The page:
The booze enthusiast who always seems to have some sort of interesting anecdote regarding the glass he/she is handing you — in addition to the story around XR and LaSalle, another fun tidbit is that the history of Crown Royal itself begins when King George VI (yes, he of The King’s Speech) and Queen Elizabeth visited Canada in 1939 and a special whisky was commissioned in their honor. That whisky was Crown Royal — great cocktail party fodder.
Well, now that you ask: It also bears noting that this is the only Crown Royal release featuring a royal blue update to the brand’s iconic velvet bag (to “echo the regal nature” of the whisky) — for a special touch, said bag can be personally embroidered for the recipient at crownroyal.com/whisky-gifts.
Roughly $140 a bottle. While the quality and scarcity of XR result in a price tag over twice that of the average Crown Royal release, we’d say that’s still plenty giftable (and certainly well worth it) for any whisky aficionado on your list.
To mark the model’s 55th anniversary, TAG Heuer’s flagship Carrera line is being driven by the brand’s premium, Swiss-made in-house column wheel chronograph movement, the Heuer 02, for the first time.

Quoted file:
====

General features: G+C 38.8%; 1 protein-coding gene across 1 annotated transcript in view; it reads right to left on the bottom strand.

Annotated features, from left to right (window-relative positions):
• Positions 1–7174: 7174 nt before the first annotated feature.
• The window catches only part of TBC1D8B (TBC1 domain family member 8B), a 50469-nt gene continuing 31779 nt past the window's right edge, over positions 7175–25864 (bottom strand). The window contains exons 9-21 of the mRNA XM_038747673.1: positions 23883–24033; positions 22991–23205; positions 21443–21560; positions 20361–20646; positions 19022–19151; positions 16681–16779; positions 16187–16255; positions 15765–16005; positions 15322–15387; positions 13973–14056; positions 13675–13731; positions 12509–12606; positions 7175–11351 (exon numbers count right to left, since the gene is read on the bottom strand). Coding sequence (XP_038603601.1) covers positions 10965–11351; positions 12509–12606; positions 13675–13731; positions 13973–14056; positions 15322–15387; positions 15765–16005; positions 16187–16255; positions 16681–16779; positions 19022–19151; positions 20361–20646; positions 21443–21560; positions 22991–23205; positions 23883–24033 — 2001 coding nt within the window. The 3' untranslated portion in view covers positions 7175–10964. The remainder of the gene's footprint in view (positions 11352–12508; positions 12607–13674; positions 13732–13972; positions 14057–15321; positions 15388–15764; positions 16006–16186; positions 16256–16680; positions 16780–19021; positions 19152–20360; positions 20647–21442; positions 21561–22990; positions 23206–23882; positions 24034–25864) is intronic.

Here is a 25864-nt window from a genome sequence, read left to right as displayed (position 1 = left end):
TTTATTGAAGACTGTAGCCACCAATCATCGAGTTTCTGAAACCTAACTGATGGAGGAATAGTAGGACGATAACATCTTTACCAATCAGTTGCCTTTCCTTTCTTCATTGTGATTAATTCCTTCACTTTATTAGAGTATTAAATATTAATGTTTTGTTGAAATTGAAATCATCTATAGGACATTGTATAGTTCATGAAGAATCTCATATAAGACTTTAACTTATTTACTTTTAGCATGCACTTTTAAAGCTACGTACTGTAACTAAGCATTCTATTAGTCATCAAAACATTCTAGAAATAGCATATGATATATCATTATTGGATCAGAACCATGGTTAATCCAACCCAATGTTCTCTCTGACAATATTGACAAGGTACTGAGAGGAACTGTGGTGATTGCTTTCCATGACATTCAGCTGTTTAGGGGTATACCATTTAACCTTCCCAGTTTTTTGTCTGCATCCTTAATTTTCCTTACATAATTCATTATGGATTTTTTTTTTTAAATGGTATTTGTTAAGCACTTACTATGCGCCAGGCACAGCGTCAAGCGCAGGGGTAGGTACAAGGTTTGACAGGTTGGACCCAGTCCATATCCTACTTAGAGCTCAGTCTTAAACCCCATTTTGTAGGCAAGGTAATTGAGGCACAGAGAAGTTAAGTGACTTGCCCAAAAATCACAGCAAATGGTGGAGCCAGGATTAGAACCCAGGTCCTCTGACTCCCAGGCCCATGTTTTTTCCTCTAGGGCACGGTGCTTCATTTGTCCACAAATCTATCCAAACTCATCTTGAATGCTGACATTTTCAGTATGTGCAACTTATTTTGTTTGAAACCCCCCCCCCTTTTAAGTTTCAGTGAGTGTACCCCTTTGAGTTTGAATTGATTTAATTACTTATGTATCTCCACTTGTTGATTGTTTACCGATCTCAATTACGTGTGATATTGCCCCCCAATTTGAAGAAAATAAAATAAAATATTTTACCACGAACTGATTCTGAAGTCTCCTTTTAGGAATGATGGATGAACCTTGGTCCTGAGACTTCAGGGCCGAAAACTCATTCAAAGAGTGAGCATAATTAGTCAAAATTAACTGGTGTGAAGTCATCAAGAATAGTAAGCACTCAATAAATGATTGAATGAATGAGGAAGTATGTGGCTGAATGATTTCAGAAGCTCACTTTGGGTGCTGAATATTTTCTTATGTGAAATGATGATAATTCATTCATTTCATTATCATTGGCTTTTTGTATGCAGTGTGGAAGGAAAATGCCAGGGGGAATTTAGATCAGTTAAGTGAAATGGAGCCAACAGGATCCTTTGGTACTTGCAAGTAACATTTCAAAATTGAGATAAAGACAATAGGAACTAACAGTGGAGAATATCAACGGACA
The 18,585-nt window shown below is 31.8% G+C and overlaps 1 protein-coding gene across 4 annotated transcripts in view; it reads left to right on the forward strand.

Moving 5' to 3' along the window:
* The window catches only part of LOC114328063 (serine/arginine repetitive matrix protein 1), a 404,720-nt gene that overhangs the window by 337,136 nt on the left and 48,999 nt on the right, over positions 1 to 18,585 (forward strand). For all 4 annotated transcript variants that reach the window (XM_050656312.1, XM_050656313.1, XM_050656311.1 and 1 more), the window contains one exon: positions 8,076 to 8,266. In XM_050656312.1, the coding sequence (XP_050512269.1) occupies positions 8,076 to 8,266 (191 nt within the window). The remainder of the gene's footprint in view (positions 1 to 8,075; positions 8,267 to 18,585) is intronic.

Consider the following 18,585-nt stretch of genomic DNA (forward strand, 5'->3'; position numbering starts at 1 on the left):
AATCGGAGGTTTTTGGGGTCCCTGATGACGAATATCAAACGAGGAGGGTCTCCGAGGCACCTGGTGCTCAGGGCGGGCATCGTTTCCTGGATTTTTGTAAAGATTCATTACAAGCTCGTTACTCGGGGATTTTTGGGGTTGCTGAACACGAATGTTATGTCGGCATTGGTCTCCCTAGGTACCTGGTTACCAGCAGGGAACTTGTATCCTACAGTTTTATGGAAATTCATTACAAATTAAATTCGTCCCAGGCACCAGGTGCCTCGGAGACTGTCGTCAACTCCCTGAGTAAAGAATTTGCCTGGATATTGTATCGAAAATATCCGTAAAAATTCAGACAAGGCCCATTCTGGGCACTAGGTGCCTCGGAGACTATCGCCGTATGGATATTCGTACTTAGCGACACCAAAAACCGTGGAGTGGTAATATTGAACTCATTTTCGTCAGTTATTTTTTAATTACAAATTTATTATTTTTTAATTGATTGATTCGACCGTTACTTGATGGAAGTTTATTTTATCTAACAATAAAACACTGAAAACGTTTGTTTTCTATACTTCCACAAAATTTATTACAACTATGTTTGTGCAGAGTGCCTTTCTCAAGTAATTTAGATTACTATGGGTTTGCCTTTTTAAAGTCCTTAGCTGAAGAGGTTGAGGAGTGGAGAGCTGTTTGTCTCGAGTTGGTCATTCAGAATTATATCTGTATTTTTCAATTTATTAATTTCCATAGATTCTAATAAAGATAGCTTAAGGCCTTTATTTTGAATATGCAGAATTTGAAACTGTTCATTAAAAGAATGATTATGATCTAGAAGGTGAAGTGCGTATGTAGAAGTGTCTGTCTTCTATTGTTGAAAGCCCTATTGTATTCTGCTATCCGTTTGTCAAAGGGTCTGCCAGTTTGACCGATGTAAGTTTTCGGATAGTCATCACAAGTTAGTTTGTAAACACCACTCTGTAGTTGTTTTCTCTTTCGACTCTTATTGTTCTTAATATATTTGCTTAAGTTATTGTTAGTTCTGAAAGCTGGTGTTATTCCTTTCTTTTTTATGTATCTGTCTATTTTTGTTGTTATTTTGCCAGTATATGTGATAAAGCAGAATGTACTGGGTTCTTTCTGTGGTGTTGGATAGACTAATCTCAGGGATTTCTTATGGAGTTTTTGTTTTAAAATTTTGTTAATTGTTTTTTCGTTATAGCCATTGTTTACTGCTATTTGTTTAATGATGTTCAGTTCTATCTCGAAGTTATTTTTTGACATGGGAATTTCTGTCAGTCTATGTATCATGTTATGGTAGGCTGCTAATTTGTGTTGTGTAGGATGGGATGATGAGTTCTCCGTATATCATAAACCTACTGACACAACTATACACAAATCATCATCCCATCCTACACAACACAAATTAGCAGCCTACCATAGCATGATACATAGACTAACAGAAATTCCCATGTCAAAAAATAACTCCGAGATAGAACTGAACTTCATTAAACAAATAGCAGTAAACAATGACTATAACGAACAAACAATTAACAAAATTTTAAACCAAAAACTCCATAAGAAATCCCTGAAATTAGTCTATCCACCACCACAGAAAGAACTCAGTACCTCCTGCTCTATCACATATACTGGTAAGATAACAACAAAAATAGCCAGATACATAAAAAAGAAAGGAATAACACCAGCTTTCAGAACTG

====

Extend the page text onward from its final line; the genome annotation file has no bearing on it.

Using reclaimed agricultural tools, rare woods and ethically-sourced animal horn/bone from his native Brazil, Brooklyn knifesmith Max Poglia is crafting handsome, one-of-a-kind knives that are equal parts art and function.
With a journey that begins on the steppes of Mongolia and ends in an NYC design studio, SAVED proffers ultra-soft cashmere throws, pillows, blankets, hats, and scarves — all featuring the sort of punchy, voguish designs one might expect to catch in the background of a Wes Anderson film.
Helmed by two Canadian brothers in the heart of Alberta, AdrianMartinus focuses on gorgeous furniture and home goods painstakingly crafted from a very interesting type of reclaimed wood: old skateboards.
In Jackson Hole, Wyoming, legendary shaper Mikey Franco and his team are building snowboards in a way no one else in America does: by hand, specifically tailored to each and every client from the ground up.
Hailing from the tiny island of Kagoshima in Japan’s smallest prefecture, Olive Wagyu is the rarest beef on planet earth. Only a handful of Japanese cattle farmers produce it, and in extremely limited quantities — only 2,000 of these mythic cows exist in the world at any given time.
The first generation Ford Bronco is one of the most beloved SUVs of all time, unchanged from 1966 to 1977. Illinois outfit Gateway Bronco reigns supreme in the restomod game, hunting down these classics and meticulously restoring/refurbishing them to new levels of glory.
There is no piece of equipment more essential to mountaineering than the humble backpack. And no one makes them quite like Dan McHale, a veteran climber who’s been making bespoke ultralight packs out of a workshop in Seattle for more than 40 years.
Plying her trade from a by-appointment-only studio in the heart of Nashville, Savannah Yarborough is one of the most sought after designers of bespoke leather jackets in the country — her clients include Jack White, Jason Isbell, and, with a bit of luck, you.